How do you fully comprehend something as grandiose as the Taj Mahal when you're traveling by your little old self? You get on the floor with a bunch of strangers. A reader story.
AGRA, India – Thirty-three kilometers. Thirty-two. Thirty-one. I watch every signpost tick past. The Taj Mahal is waiting for me. Then a night train to Varanasi. I'm standing in the doorway of the overcrowded bus, the gear shaft is shouting out clouds of black smoke, villagers squish past me as they get on and off. And I don't care. This is India (as the locals keep reminding me), and I'm on my way to the Taj.
Horsetails wave as the stone-faced driver charges down the middle of the road, forcing construction crews to tumble out of the way. Seven. Six. Wait, wait, wait, wait for a stupidly short train to chug past. Five. I don't even look twice at the woman with her dancing bear on the side of the road. I just want to get there. Four. Three. After six weeks in India, I’ve finally shaken off my blasé front and am excited about something.
At the Agra bus station, fully aware that this is the only place I can say it, I tell the auto-rickshaw driver, “Take me to the Taj!” And we’re off.
The Taj Mahal. Billowed marble domes moulded from clouds floating gracefully out of the sky. A high-arched dream of white symmetry, a scene from A Thousand and One Nights, an edifice of love. I walk towards it, along the promenade of rectangular water pools, eyes wide, staring, staring, staring, as if unbelieving.
An imagined palace. An architectural fantasy. A gesture from Emperor Shah Jahan for his beloved wife Mumtaz Mahal. A carnival of couples comes and goes, holding hands, pushing baby strollers; families of four or five drift along, stopping now and then to pose for pictures. Some have picnics in the grass. Everyone is smiling.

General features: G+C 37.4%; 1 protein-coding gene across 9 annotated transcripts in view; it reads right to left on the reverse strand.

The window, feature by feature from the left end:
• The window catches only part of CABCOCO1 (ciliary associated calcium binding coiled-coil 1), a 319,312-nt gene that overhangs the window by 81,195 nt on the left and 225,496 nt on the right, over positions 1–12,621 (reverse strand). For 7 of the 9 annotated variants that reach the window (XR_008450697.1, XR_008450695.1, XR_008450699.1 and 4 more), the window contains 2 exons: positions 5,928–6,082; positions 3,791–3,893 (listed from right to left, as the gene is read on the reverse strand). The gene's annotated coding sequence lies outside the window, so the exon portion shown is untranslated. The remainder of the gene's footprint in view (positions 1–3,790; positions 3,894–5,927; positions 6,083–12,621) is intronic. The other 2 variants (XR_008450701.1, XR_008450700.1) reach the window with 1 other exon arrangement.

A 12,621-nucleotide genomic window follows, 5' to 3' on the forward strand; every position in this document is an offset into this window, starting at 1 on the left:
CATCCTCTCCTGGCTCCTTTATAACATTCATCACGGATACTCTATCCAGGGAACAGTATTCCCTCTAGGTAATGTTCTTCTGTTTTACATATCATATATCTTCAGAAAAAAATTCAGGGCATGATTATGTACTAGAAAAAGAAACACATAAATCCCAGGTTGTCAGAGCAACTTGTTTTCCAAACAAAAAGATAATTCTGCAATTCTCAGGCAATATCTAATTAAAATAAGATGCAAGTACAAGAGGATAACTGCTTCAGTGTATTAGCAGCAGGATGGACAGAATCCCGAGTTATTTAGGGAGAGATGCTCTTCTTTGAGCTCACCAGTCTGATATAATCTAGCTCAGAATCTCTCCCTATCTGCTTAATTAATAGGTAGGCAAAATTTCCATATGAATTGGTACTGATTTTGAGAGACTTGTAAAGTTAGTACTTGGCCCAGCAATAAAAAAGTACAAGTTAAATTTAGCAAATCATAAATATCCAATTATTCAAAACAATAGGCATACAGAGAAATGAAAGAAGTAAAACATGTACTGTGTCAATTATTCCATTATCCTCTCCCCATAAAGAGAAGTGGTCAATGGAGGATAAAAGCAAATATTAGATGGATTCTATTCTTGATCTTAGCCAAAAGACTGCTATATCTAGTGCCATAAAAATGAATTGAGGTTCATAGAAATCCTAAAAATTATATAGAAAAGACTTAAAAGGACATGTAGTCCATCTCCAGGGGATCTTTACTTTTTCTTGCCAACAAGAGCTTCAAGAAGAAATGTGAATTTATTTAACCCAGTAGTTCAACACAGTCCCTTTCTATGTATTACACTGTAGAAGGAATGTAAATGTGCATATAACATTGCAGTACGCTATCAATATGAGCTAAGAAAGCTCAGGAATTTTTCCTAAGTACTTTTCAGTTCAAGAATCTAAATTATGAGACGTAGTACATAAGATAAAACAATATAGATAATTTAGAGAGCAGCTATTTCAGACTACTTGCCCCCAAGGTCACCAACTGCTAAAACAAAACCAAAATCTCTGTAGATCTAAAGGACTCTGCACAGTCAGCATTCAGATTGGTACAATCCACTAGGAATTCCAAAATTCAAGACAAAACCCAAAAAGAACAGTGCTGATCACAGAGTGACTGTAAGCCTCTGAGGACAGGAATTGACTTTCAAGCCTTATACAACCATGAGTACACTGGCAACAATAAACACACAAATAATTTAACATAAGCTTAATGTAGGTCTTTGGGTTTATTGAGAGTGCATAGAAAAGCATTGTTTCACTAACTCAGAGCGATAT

I circle the building three times, four times, trying to take in the brilliance from all sides, still wondering if it's a mirage. The sun rolls lazily down the sky and the Yamuna River is a curve behind it, motionless.
Inside, patterns of red and green flowers snake around the walls. A man with a flashlight shines it up and down the wall to show semi-precious lotuses glowing open and closed. I repeat the trick for others with my flashlight. There's a steady buzz of whispered voices and shuffling feet. The sarcophagi of Shah Jahan and Mumtaz Mahal lie in the basement while replicas sit in the centre of the chamber, encircled by a marble wall and touched by a pointillist light that filters down through the finely carved screens. Children scurry about, testing the echo of the darkened dome. The room is a blend of light and dark layered sounds. Here too, I walk around and around.
Later, I join some other foreigners by one of the fountains facing the Taj Mahal. We lie on our backs and make shapes out of the clouds.